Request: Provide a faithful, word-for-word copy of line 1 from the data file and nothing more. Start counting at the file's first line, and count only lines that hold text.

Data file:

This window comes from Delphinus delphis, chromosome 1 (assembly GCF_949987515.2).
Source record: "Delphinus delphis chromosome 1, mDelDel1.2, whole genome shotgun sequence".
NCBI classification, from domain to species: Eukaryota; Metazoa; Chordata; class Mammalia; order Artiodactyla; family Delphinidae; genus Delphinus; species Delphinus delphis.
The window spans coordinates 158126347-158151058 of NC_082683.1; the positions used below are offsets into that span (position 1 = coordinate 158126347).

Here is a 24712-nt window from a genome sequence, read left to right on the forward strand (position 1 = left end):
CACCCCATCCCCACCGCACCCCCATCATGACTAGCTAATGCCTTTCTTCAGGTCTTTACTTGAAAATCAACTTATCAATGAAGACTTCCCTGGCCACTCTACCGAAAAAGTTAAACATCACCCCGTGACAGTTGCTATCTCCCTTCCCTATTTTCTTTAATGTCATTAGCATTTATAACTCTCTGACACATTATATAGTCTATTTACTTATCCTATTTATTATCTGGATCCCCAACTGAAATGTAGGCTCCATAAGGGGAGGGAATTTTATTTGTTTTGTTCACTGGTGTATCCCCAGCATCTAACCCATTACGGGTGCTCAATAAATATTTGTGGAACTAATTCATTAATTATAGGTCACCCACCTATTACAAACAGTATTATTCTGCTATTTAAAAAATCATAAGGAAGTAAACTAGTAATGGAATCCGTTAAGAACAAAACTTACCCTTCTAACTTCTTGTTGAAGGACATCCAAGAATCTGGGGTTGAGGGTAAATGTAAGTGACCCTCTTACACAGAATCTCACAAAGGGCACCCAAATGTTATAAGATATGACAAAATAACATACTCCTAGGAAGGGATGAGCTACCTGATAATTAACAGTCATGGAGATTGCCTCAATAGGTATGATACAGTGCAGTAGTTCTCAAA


This window comes from Delphinus delphis, chromosome 1 (assembly GCF_949987515.2).